The Birmingham Institute of Forest Research (BIFoR)

The Birmingham Institute of Forest Research (BIFoR) is a world-leading centre in the understanding of how forests react to the combined threats of climate change and invasive pests or diseases. 

University of Birmingham's Institute of Forest Research

World-leading ‘big science’ has come to the Birmingham Institute of Forest Research (BIFoR) in the form of a Free-Air Carbon Enrichment (FACE) Facility, built into established English woodland. BIFoR FACE will study how forests will respond to future increases in atmospheric carbon dioxide (CO2). Extra CO2, equivalent to concentrations expected around 2050, will be delivered to undisturbed patches of woodland. Many aspects of their growth and the interactions with surrounding ecosystems will then be measured until at least 2026. 

One of only two forest-FACE facilities operating across the world, a major challenge has been to build the facility without damaging the delicate natural ecosystem. For that reason, no concrete foundations have been used and major elements of the infrastructure were put in place by helicopter. Six completely open cylindrical rings, 30m wide and as high as the tree canopy, are served by gas-handling facilities, which store 100 tonnes of liquid CO2 and vaporise and deliver up to 15 tonnes per day to 3 of the 6 rings. The construction of the BIFoR FACE Facility is now complete. We are spending this year taking vital baseline measurements and will start to elevate the level of Carbon Dioxide (CO2) in three of the experimental plots during budburst 2017.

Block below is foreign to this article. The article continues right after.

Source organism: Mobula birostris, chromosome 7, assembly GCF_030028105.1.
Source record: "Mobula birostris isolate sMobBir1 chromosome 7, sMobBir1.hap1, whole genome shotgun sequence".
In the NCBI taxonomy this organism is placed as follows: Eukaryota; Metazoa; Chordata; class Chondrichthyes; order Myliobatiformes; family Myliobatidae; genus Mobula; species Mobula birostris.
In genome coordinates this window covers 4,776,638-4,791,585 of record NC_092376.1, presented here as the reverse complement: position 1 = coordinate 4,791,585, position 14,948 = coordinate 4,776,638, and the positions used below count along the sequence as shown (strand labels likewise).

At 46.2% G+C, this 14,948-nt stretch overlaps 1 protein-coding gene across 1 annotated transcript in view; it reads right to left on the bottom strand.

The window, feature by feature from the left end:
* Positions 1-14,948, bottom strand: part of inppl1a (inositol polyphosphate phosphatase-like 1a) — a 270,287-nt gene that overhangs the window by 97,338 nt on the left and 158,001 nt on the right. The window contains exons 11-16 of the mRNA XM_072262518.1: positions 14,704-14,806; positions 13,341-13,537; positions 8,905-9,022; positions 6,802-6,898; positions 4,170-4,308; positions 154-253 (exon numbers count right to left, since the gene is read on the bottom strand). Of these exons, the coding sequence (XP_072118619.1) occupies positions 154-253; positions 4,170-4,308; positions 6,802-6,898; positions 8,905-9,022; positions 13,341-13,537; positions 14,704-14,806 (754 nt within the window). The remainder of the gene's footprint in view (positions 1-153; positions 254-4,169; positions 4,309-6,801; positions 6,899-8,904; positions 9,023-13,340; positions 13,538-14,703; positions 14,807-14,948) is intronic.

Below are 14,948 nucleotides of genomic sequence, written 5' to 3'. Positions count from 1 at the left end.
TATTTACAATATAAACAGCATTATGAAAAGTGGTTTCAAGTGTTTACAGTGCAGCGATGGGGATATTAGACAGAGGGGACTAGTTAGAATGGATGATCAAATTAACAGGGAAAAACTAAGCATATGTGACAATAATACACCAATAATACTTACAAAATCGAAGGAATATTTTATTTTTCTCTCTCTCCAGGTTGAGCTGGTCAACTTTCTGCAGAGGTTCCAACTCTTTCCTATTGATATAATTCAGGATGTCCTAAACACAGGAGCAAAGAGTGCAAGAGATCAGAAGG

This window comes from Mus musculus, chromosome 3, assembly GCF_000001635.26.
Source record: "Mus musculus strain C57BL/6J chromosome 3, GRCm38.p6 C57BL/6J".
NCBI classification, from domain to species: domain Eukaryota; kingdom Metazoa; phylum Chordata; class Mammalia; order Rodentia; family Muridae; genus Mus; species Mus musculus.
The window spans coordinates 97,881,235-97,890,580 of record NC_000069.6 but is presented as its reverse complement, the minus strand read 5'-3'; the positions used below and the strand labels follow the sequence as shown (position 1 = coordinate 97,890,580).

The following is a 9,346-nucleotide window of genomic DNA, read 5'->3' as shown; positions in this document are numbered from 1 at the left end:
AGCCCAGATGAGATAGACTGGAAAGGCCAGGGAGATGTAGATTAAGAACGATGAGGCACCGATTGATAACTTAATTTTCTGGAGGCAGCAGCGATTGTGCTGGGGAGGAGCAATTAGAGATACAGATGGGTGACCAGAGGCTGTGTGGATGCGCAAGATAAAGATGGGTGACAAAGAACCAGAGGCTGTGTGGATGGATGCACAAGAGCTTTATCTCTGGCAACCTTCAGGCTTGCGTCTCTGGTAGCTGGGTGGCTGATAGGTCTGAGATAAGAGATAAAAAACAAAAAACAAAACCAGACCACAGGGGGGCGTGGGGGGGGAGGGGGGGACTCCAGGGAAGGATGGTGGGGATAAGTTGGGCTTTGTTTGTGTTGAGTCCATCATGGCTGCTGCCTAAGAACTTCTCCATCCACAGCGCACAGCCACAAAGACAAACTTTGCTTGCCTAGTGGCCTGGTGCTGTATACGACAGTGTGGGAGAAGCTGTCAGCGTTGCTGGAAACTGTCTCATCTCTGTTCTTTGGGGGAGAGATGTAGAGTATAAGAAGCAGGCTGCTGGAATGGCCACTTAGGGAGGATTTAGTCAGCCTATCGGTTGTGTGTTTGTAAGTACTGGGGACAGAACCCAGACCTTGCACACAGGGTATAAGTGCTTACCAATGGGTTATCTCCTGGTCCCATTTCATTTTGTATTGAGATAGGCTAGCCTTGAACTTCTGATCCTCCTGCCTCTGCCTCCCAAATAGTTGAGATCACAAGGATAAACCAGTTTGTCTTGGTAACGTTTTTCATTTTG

Forests are critical components of global carbon, nutrient and water cycles, influencing the thermal balance of the planet directly and indirectly, and are home to more than half of all known species.  Forests deliver direct economic, environmental and social benefits, ranging from fuel and building materials, to the sense of well-being associated with a walk in the woods.  

FACE experiments study to what extent these environmental benefits will persist into the future. The BIFoR programme is akin to space programmes, large physics experiments, or advanced manufacturing centres in its requirement for sustained and stringent quality assurance and quality control. The University of Birmingham has stepped up to the challenge of mounting ‘big science’ forest research to answer crucial questions about the future world we are creating.

University of Birmingham's Institute of Forest Research structure